Like every other unpaid intern in LA, I was silently waiting for the day when all of the boring, ultimately meaningless tasks I had completed at my job would be appreciated...and rewarded with the appointment of a totally awesome, ultimately meaningless task. I was sitting at my desk, probably surfing the net, when that opportunity finally came: The biggest movie of the summer was about to have its world premiere next week and the studio needed someone to sit in Brad Pitt's seat before he showed up. Only a few weeks in LA, and I'm about to go to one of the biggest, most anticipated premieres in history. If they told me I'd have to sit in Mel Gibson's lap and listen to him deny the Holocaust, I still probably would have done it. Unfortunately, the experience was almost as unsettling. I eagerly raced over to the theater in Westwood in my nicest the only nice clothes I owned. Surprisingly, despite thousands of eager fans part-time stalkers swarming the barricades, getting past security was almost effortless. If you happened to know a name on the list, you were in. No questions asked. After walking down the red carpet and making my way into the amazing lobby of the Westwood Fox, I settled into my Brad's seat.
The whole reason for me being there, I was explained, was that even though every single seat in that row had a sign with Brad Pitt's name on it, there are apparently assholes in Hollywood big enough to sit there anyway. Surprising, but true. So I was enjoying being able to see the spectacle of it all up close...the crazy movie stars, the legendary moguls, the unbelievably hot (even for LA) women, when things took a turn south. An amiable seeming female guard approached my row in order to further secure it from assholes/illiterates. Which is good, because if Harvey Weinstein and his posse want to sit in Brad Pitt's seats, some kid who looks like he just hit puberty isn't going to stop him. It turns out that the guard was not the good kind of friendly, however. She was one of those types you meet in LA every so often, the "I Coulda Been A Contender." They're usually over 40 and will, no matter how hard you resist, ever stop talking about how they used to have a promising future and could have been someone important if it wasn't for some evil outside force that stymied them from reaching their full potential. The key to dealing with these people is to get away before they go into their full on angry rage, because at that point you have to get completely shitfaced just to keep from becoming suicidally depressed.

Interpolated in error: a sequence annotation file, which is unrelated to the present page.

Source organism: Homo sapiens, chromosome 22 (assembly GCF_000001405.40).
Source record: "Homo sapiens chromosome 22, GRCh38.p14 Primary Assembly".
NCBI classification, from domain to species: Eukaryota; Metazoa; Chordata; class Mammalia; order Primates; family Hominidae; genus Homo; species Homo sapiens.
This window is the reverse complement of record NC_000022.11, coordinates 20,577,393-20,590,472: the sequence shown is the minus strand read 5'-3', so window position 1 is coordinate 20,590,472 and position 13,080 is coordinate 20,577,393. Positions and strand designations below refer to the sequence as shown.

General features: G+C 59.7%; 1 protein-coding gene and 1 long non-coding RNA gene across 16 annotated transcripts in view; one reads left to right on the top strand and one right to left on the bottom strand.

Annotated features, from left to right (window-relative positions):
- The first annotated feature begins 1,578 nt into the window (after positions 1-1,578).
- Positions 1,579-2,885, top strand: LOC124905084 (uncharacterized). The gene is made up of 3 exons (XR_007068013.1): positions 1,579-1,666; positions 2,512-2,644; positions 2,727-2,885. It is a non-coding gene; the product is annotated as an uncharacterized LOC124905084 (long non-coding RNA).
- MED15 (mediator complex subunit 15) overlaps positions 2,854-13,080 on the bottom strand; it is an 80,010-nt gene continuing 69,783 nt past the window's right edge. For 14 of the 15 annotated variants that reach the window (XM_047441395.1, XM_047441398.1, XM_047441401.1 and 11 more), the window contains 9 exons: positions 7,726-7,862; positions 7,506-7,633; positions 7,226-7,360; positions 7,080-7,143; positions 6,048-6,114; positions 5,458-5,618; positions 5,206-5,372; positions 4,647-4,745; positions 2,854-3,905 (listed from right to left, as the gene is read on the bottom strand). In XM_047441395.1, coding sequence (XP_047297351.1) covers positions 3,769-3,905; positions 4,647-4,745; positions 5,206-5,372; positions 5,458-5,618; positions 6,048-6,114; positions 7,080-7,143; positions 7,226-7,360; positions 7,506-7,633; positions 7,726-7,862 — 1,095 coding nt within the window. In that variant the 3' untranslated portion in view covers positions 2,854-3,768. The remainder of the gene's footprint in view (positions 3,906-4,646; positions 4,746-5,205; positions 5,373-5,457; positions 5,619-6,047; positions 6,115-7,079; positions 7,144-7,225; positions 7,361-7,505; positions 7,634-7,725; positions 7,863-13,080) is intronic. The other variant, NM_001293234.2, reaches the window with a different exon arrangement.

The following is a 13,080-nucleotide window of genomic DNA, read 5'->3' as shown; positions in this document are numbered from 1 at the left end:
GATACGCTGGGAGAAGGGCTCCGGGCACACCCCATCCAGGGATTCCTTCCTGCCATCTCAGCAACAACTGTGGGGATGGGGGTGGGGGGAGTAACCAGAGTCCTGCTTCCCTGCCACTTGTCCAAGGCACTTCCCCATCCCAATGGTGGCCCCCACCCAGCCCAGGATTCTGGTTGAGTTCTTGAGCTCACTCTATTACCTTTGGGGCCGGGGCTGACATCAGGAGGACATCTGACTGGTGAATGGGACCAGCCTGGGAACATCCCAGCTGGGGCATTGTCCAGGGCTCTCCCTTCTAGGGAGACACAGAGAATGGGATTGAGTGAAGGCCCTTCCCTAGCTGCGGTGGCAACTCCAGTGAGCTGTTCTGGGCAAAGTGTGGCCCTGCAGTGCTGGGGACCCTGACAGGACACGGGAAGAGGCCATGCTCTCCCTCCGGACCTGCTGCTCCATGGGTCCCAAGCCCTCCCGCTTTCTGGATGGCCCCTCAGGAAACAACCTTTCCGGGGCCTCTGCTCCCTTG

But because I'd made a commitment to sit in Brad Pitt's seat and not leave it for any reason until given further notification, I had to endure this woman's recounting of an entire lifetime of pain and suffering. Of course, she could have been somebody if she'd just been able to go to college and pursue her dreams, but her shitty parents blew all their money on her older brother's education at Julliard. Now she works as a security guard, a karate instructor, a teacher at a Jewish preschool and some other jobs she mentioned while I wasn't paying attention. "I wish I was a Jew!," she screamed. "Those people take care of their own. Not like my parents." Around this point, she was getting really emotional and started talking about how she hated all the rich, spoiled women sitting around us. Its the kind of talk you'd expect to hear from someone before they walk into a crowded place and shoot a bunch of strangers. Which would be easy for her to do since she's in a packed theater and the only person wearing a gun. So now, mentally disturbed security lady is about two minutes away from a total breakdown, I've just about lost the will to live and, thankfully, Brad Pitt has just showed up outside the theater. Nobody in the history of the world has ever been so happy to know of Brad Pitt's arrival anywhere than I was at that very moment.
After getting the cue to leave from the event planner, I bolted out of the room. I may not have gotten to enjoy the movie amongst the stars but I also didn't get my head blown off.
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